Sustainability paradox of the Peri-Urban Regions in India – Reflections on the case of Chennai

DOI reference: 10.1080/13673882.2021.00001090

By Lakshmi Priya Rajendran* (Anglia Ruskin University, UK), Chris Maidment (University of Reading, UK) and Arindam Biswas (Department of Architecture and Planning, IIT Roorkee, India) 


In India’s neoliberal economic policies, cities are characterized as engines of growth which could attract national and global business, and investment that could contribute to the country’s economic growth as a whole (Mitra & Mehta, 2011). The rapid expansion of Indian cities and consequent urban sprawl creates interesting juxtapositions of urban and rural environments. This interface, often termed the ‘peri-urban’, has multiple definitions but which largely frame areas such as regions in transition. Predominantly, the transition is from rural to urban, and characterized by fragmented development, inhabited by low-income populations and marginalized rural communities. At the peri-urban interface the three systems: social, economic, and environmental, constantly interact (Allen, 2003), with significant consequences for the spatial form of India’s future growth.

Whilst multiple studies argue that the peri-urban interface, and its marginalized inhabitants, need to be recognized as a key frontier in addressing the challenges of sustainable urbanization, these areas have largely been neglected in policy and practice. As a result, peri-urban areas suffer from multiple socio-economic and environmental challenges, including poor infrastructure, wide spatial disparities and poor access to amenities.

Several studies examine the diverse challenges and dynamics of peri-urban regions but very few address the critical role that these regions can, and must, play in the sustainable development of cities. Based on our findings from a year-long study of peri-urban Chennai (capital of the state of Tamil Nadu, India), we argue that peri-urban regions, which are largely perceived and understood as a ‘challenge’ within planning and development discourses, can offer new lessons and opportunities for inclusive and sustainable development models.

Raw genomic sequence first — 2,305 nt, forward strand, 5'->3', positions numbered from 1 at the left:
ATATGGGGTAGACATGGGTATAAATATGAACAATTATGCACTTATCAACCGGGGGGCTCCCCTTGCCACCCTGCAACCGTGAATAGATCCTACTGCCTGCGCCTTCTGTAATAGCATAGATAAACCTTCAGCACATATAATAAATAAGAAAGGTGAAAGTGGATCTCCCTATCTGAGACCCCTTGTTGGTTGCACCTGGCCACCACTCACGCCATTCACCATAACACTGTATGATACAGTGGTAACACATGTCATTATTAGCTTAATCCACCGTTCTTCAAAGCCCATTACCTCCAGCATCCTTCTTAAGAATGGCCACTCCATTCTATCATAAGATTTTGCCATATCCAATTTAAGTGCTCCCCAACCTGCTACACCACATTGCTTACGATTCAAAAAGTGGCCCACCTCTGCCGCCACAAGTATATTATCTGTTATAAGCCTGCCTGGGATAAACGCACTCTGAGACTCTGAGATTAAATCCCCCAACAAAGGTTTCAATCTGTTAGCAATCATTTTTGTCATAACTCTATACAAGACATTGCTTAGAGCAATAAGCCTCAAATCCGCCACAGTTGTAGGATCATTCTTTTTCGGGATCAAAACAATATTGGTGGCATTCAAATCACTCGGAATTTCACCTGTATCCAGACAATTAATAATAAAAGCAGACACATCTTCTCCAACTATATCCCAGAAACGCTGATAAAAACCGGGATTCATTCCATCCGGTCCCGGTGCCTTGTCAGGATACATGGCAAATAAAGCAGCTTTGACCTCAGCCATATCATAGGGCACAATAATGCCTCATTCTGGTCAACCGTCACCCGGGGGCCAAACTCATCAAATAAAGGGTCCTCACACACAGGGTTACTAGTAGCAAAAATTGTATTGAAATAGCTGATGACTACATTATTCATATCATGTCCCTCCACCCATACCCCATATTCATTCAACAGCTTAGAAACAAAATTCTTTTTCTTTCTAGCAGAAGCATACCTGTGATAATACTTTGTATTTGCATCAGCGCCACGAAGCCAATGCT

The sustainability challenges of peri-urban regions

Aligning with accepted definitions, studies of peri-urban areas in Indian cities have often used the lens of transition, largely focusing on their change from rural to urban and the significant changes in land-use associated with this. These transitions result from the interaction of diverse factors, including rural to urban migration (forced and voluntary), new development and investment initiatives (including land value speculation) and associated urban sprawl.

The underlying lack of planning and policy attention to the regulation of agricultural land use change can be traced to the deep-rooted colonial perspective on the urban-rural dichotomy that exists within development narratives. The consequent impact of the resulting land use changes is the loss of agricultural land, severely affecting the biodiversity and environmental conditions such as ground water level, micro-climates and soil conditions.

Figure 1. Kulathur Village, Chennai

These changes have a multidimensional and multi-layered impact on the development and livelihoods of people. One of the least studied impacts of land use change is the emergence of speculative land markets and development in the peri-urban regions. The top-down approaches and initiatives of government create speculative land markets resulting in a huge influx of real estate developers and the urban elites, all competing to make a profit by getting their own parcel of land in a proposed development area (Vijayabasker & Babu, 2015).

Figure 2. Kovilambakkam Village, Chennai

Such top-down government initiatives can take decades to create physical settings with even minimal levels of infrastructure provision. Yet, what is most alarming is the immediate impact of such proposals on livelihoods of the marginalized rural communities who are left with no choice but to sell their agricultural land and migrate elsewhere. Consequently, speculative markets increase the gap between the rich and poor, further deepening existing social equalities in peri-urban regions. Simultaneously, it is arguable that these speculative developments create poor living conditions leading to health inequalities and reducing the overall resilience of the community and the environment.